By Meghan Chua
Three doctoral students at the University of Wisconsin–Madison have been named recipients of the 2019 Peer Mentor Awards. The awards, sponsored by Graduate School Office of Diversity, Inclusion, and Funding, recognize stellar mentorship qualities on- and off-campus.
This year’s recipients are:
- Caroline Hardin, Computer Sciences and Education
- Mary Dueñas, Educational Leadership and Policy Analysis
- Allison Murrow, Curriculum and Instruction
They will receive their awards at Bucky’s Awards Ceremony on Sunday, April 7, 2019.
Caroline D. Hardin is a PhD candidate studying Computer Science Education at the University of Wisconsin–Madison where she teaches introductory CS courses. Her research interests are centered around broadening participation through non-traditional CS education, such as hackathons, e-textiles, hackerspaces, and informal infosec education. Before joining the UW’s Complex Play Lab, she spent 3 years in the Peace Corps in Ghana teaching computer literacy and mentoring other volunteers in educational technology tools. She volunteers with a number of campus and community organizations around increasing diversity in tech, including MadHacks, the Bodgery Makerspace, DaneNet, and Microsoft TEALS.
Mary Dueñas is originally from Pasadena, California. She is a doctoral student in the Department of Educational Leadership & Policy Analysis. Mary’s research agenda is concerned with equity issues in higher education specifically focused on access and success for Latinx first-generation college students attending predominately white institutions. Using both qualitative and quantitative methodologies, she explores the various factors impacting access to and persistence for first-generation college students and students of color. As a critical scholar, her focuses on retention strategies of Latinx students in college, educational and psychological processes have Latinx and critical qualitative methodology. Mary is very intentional at centering student experiences in her work. Mary’s previous roles include being an Academic Enrichment Seminar (AES) instructor and Chican@ and Latin@ program coordinator. She is currently a Posse Mentor. Mary has also trained students to conduct and complete research projects as part of the summer education research program. Mary believes that while there are shared experiences between Latinx and minoritized students, each student provides an in-depth and unique perspective to the university. She wants each student encounter to make students feel that they belong and matter on campus and that being present in challenging spaces is a form of resistance. Mary is thoughtful, purposeful and intentional when she engages in her teaching, professional, and research practices.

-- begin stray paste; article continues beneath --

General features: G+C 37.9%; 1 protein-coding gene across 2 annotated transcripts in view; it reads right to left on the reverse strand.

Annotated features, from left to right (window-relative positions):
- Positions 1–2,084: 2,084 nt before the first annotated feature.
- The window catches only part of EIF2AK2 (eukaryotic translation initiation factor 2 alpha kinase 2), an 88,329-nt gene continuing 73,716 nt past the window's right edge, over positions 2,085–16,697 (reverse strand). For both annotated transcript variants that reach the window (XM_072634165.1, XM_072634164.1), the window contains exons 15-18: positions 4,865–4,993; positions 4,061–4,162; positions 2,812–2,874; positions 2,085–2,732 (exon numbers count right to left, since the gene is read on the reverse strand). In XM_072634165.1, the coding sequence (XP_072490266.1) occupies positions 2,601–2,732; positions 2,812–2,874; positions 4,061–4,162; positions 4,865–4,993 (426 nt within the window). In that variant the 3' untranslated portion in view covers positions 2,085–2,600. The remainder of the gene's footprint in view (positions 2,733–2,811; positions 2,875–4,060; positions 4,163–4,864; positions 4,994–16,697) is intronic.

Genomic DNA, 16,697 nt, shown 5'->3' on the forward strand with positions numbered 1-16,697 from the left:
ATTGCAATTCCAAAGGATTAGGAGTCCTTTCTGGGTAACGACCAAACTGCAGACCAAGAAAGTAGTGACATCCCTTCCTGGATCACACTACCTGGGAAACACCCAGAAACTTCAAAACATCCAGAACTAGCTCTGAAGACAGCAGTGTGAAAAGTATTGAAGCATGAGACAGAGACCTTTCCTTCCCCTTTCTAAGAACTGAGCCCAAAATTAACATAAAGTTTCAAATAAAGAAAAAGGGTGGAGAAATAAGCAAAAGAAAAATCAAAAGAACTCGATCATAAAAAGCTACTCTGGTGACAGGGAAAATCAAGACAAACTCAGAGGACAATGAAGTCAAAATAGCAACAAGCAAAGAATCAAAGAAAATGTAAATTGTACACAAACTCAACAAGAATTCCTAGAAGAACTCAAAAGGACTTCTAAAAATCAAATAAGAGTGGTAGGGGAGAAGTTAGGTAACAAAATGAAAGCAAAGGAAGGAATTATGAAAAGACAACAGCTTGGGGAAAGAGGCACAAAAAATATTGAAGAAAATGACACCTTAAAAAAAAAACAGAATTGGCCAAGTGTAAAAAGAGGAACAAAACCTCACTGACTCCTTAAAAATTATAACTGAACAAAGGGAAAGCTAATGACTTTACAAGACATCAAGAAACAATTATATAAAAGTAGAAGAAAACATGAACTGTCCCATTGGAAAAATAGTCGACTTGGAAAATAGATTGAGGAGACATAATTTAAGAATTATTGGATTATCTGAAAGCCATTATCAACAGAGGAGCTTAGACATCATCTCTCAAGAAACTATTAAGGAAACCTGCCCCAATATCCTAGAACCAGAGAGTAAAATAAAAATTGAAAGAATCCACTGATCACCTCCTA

Allison Murrow is a fourth-year doctoral student in the Department of Curriculum and Instruction with a literacy focus in the School of Education. Her research interests are in the mitigation of invisible disabilities, including classroom anxiety for teachers and students. Her dissertation focuses on giving pre-service teachers a voice to communicate how they feel as they progress through the fieldwork requirements. Each semester, she facilitates courses in Curriculum and Instruction for the professional teacher education preparation programs. She instructs classes in teaching methods, literary theory, and utilizing literacy to better meet the needs of students, clients, and others her learners strive to work with professionally. She is dedicated to the process of learning, and not just the products that come from it. She finds it helpful to stop and think about not only what a person knows, but what they want to know, and how they feel about what they’re learning. She aspires to support inquisitive learning communities of care where everyone feels valued and welcome, recognizes their agency, and has opportunities to exercise it.